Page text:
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Neil deGrasse Tyson
Astrophysicist and Frederick P. Rose Director of the Hayden Planetarium at the American Museum of Natural History
"Ten Things You Need to Know about the Universe"
March 7, 2013
Wright State University Nutter Center, McLin Gym
Free & Open to the Public
Neil deGrasse Tyson was born and raised in New York City, where he was educated in the public schools clear through his graduation from the Bronx High School of Science. Tyson went on to earn his B.A. in physics from Harvard and his Ph.D. in astrophysics from Columbia.
Tyson’s professional research interests are broad, but include star formation, exploding stars, dwarf galaxies, and the structure of our Milky Way.
In 2001, Tyson was appointed by President George W. Bush to serve on a 12-member commission that studied the future of the U.S. aerospace industry. The final report was published in 2002 and contained recommendations (for Congress and for the major agencies of the government) that would promote a thriving future of transportation, space exploration, and national security.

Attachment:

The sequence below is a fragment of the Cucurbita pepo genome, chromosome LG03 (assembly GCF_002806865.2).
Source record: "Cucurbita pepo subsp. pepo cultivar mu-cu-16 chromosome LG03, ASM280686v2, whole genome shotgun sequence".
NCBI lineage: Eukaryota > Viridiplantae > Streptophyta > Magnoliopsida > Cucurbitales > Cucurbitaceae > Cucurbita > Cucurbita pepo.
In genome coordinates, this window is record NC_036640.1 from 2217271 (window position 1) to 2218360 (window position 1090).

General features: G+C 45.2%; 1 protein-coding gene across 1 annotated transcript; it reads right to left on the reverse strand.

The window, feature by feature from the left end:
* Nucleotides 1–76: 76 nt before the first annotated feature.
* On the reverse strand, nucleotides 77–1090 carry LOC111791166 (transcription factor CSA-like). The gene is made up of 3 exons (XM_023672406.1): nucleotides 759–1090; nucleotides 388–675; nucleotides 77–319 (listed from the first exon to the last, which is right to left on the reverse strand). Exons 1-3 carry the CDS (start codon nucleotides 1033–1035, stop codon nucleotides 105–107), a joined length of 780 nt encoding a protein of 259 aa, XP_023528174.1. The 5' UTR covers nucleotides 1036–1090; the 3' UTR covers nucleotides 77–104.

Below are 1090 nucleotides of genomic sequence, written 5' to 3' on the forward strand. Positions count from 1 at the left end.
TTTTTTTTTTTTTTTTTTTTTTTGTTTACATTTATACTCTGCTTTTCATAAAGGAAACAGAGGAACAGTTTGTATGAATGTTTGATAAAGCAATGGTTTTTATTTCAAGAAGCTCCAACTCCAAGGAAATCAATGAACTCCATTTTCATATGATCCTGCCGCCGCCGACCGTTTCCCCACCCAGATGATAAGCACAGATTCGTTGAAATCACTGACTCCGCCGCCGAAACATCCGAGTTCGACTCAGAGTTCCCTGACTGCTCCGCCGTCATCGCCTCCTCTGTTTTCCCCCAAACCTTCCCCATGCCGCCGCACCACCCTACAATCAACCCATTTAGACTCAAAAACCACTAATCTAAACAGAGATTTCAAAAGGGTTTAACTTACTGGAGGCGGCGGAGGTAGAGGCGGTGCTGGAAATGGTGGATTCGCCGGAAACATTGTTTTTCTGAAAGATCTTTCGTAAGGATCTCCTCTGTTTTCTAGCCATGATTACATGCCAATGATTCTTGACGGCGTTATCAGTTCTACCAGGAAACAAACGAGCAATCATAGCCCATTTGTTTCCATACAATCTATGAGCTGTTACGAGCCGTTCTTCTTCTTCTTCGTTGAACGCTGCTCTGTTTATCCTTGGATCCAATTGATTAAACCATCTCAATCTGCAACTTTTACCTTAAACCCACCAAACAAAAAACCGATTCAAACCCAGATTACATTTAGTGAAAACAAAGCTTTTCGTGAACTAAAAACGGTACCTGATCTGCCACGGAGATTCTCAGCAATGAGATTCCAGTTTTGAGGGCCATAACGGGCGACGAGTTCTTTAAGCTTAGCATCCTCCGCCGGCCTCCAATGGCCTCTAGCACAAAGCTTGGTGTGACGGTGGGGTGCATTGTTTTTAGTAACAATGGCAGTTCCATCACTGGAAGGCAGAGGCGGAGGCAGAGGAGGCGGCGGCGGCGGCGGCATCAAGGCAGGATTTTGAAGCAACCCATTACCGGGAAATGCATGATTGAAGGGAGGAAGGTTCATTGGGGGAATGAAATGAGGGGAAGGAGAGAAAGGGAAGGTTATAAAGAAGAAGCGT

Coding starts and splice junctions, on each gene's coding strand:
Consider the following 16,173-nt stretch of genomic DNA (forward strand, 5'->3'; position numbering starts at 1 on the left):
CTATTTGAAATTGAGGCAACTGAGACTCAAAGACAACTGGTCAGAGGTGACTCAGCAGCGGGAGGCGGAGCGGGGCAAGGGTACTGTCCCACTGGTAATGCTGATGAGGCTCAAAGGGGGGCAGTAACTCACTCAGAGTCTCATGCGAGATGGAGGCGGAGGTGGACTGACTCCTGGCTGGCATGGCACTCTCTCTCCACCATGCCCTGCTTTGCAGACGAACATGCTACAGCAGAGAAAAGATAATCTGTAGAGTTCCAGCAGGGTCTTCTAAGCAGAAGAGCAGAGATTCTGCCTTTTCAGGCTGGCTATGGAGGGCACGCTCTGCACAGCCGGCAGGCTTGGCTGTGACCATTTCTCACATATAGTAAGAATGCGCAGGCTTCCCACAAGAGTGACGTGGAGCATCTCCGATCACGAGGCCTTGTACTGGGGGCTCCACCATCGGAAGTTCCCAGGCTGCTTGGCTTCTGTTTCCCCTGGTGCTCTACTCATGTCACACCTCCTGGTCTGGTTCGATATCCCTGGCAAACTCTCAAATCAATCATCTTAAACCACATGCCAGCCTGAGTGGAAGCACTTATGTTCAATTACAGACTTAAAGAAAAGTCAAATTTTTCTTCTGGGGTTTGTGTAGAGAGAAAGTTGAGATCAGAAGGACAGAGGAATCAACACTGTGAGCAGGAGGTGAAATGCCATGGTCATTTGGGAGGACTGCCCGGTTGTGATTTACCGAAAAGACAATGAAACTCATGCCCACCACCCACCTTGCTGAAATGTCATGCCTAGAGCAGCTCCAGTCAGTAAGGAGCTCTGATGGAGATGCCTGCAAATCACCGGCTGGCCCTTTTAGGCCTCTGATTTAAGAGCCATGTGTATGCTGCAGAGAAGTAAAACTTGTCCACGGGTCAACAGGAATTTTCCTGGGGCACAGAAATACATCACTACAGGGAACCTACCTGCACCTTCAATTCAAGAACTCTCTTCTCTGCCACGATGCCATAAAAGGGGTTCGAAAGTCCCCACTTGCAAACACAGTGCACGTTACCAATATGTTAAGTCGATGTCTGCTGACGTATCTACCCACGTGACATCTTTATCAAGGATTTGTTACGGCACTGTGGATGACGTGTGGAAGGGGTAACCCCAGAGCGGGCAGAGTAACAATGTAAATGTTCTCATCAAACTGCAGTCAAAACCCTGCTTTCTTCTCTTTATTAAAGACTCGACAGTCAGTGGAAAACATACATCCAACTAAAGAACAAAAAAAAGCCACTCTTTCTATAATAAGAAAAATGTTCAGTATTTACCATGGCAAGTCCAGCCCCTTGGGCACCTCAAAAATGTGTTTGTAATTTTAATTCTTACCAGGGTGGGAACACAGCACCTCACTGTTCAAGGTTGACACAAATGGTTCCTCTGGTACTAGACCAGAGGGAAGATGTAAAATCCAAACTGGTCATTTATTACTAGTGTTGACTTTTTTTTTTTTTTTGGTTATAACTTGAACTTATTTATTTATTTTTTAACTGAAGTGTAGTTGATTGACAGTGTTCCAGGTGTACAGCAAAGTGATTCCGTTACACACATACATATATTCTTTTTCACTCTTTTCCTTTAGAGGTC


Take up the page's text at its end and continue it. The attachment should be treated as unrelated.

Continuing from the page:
In 2004, Tyson was once again appointed by President Bush to serve on a nine-member commission on the Implementation of the United States Space Exploration Policy, dubbed the Moon, Mars, and Beyond commission. This group navigated a path by which the new space vision can become a successful part of the American agenda. And in 2006, the head of NASA appointed Tyson to serve on its prestigious Advisory Council, which will help guide NASA through its perennial need to fit its ambitious vision into its restricted budget.
In addition to dozens of professional publications, Tyson has written and continues to write for the public. From 1995 to 2005, Tyson was a monthly essayist for Natural History magazine under the title Universe. And among Tyson’s 10 books is his memoir The Sky is Not the Limit: Adventures of an Urban Astrophysicist; and Origins: Fourteen Billion Years of Cosmic Evolution, co-written with Donald Goldsmith. Origins is the companion book to the PBS-NOVA four-part mini-series Origins, in which Tyson served as on-camera host. The program premiered on September 28 and 29, 2004.
Two of Tyson’s recent books are the playful and informative Death By Black Hole and Other Cosmic Quandaries, which was a New York Times bestseller, and The Pluto Files: The Rise and Fall of America’s Favorite Planet, chronicling his experience at the center of the controversy over Pluto’s planetary status. The PBS/NOVA documentary The Pluto Files, based on the book, premiered in March 2010.
For five seasons, beginning in the fall of 2006, Tyson appeared as the on-camera host of PBS-NOVA’s spinoff program NOVA ScienceNOW, which is an accessible look at the frontier of all the science that shapes the understanding of our place in the universe.